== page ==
sklearn.calibration.calibration_curve(y_true, y_prob, *, pos_label=None, n_bins=5, strategy='uniform')[source]

Compute true and predicted probabilities for a calibration curve.

The method assumes the inputs come from a binary classifier, and discretize the [0, 1] interval into bins.

Calibration curves may also be referred to as reliability diagrams.

Read more in the User Guide.

y_truearray-like of shape (n_samples,)

True targets.

y_probarray-like of shape (n_samples,)

Probabilities of the positive class.

pos_labelint, float, bool or str, default=None

The label of the positive class.

New in version 1.1.

n_binsint, default=5

Number of bins to discretize the [0, 1] interval. A bigger number requires more data. Bins with no samples (i.e. without corresponding values in y_prob) will not be returned, thus the returned arrays may have less than n_bins values.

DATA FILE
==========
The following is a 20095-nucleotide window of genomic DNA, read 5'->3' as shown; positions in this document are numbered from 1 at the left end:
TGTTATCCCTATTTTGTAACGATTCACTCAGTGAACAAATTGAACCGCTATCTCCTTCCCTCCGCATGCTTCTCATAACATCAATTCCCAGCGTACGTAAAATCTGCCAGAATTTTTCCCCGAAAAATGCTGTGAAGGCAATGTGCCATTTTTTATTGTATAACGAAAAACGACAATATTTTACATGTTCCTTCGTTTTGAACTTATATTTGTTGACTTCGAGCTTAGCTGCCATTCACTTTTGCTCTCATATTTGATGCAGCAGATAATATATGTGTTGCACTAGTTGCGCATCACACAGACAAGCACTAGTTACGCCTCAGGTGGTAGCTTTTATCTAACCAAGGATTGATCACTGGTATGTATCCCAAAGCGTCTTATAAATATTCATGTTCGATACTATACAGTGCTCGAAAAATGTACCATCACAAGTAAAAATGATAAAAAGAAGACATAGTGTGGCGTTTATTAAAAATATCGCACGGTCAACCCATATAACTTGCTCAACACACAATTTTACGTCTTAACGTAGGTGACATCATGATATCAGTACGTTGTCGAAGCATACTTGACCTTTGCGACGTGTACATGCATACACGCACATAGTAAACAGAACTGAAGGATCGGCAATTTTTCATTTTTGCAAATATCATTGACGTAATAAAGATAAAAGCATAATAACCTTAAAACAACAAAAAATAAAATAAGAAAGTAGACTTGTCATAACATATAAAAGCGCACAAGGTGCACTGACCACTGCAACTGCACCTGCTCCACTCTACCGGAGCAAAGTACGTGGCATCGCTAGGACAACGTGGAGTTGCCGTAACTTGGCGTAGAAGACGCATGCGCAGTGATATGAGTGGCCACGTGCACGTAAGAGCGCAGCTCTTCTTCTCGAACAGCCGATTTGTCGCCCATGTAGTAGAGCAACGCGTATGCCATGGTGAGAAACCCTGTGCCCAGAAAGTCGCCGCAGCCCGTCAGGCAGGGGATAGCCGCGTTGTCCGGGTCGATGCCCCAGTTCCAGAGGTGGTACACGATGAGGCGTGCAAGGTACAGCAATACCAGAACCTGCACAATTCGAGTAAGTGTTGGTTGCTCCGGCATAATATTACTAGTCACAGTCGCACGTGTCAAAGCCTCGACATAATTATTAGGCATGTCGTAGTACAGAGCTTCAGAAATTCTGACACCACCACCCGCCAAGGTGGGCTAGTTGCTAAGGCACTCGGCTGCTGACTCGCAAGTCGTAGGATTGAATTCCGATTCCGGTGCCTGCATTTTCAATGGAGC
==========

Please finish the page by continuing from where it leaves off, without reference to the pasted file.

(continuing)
strategy{‘uniform’, ‘quantile’}, default=’uniform’

Strategy used to define the widths of the bins.


The bins have identical widths.


The bins have the same number of samples and depend on y_prob.

prob_truendarray of shape (n_bins,) or smaller

The proportion of samples whose class is the positive class, in each bin (fraction of positives).

prob_predndarray of shape (n_bins,) or smaller

The mean predicted probability in each bin.


Alexandru Niculescu-Mizil and Rich Caruana (2005) Predicting Good Probabilities With Supervised Learning, in Proceedings of the 22nd International Conference on Machine Learning (ICML). See section 4 (Qualitative Analysis of Predictions).


>>> import numpy as np
>>> from sklearn.calibration import calibration_curve
>>> y_true = np.array([0, 0, 0, 0, 1, 1, 1, 1, 1])
>>> y_pred = np.array([0.1, 0.2, 0.3, 0.4, 0.65, 0.7, 0.8, 0.9,  1.])
>>> prob_true, prob_pred = calibration_curve(y_true, y_pred, n_bins=3)
>>> prob_true
array([0. , 0.5, 1. ])
>>> prob_pred
array([0.2  , 0.525, 0.85 ])